17 DEC 2003
further guidance on acceptable hydraulic loading rates for an influent stream with a
given total suspended solids concentration and solids size and density. Using the plant
flow and the hydraulic loading, the designer can determine the filter area as:
Filter area [ft2 (m2)] = plant flow [L/s (gpm)] / hydraulic loading [L/s m2 (gpm/ft2)]
Once the required filter area is determined, the filter may be selected. Table 8-2 shows
typical sizes available and the requirements for tank size, reject percentage, air flow and
media for the appropriate filter.
Table 8-2. Continuous Backwash Filter Application Guideline
10 (as P)`
Pulp and paper
200 (free oil)
510 (free oil)
Cartridge and Bag Filters. Summarized below is a general approach to de-
signing cartridge and bag filters. The design approach assumes that cartridge or bag
filtration has already been selected. Many of the steps necessary in selecting cartridge
or bag filters and the hardware for housing them are the same. Where there are differ-
ences, it will be noted in the text.
8-3.5.1 The first step in selecting a cartridge or bag filter is to identify the contami-
nants present in the waste stream and identify filter materials of construction that are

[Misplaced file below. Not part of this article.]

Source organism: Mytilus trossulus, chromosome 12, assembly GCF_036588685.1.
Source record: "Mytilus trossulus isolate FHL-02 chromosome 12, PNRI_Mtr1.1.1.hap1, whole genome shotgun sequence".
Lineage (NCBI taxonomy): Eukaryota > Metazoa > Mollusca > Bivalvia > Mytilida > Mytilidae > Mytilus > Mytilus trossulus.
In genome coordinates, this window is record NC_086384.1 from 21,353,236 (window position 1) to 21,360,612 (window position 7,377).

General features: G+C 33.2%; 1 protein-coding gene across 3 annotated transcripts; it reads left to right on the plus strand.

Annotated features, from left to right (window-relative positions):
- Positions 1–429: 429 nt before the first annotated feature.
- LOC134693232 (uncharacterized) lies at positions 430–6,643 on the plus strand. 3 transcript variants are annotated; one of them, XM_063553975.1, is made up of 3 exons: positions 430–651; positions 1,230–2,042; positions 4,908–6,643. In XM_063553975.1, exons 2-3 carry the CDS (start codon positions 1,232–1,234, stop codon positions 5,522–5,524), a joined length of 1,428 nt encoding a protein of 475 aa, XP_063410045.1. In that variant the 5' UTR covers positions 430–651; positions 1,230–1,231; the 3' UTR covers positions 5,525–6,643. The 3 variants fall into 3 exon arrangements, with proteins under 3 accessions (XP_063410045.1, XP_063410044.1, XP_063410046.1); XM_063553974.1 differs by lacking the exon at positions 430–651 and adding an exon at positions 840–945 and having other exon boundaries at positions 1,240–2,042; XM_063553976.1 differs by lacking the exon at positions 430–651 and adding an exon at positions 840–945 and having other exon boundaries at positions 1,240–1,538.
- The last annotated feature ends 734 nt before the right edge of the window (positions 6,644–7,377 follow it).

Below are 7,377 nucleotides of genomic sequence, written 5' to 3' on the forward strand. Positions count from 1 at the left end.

compatible. This is done by comparing the waste stream components to vendor sup-
plied compatibility charts. The filter components that need to be checked for compatibil-
ity are the filter media, support core or outer cage and o-rings, or all three. Several ma-
terials of construction may be suitable. Alternatively, some vendors suggest conducting
your own chemical resistance test. One procedure is outlined below.
8-188.8.131.52 Immerse a cartridge or bag filter of the desired micron rating in the fluid to be
treated and at the desired operating temperature for at least 48 hours.
8-184.108.40.206 Examine the cartridge for any change in color, structural integrity, swelling,
softening, deformation, or any other physical changes.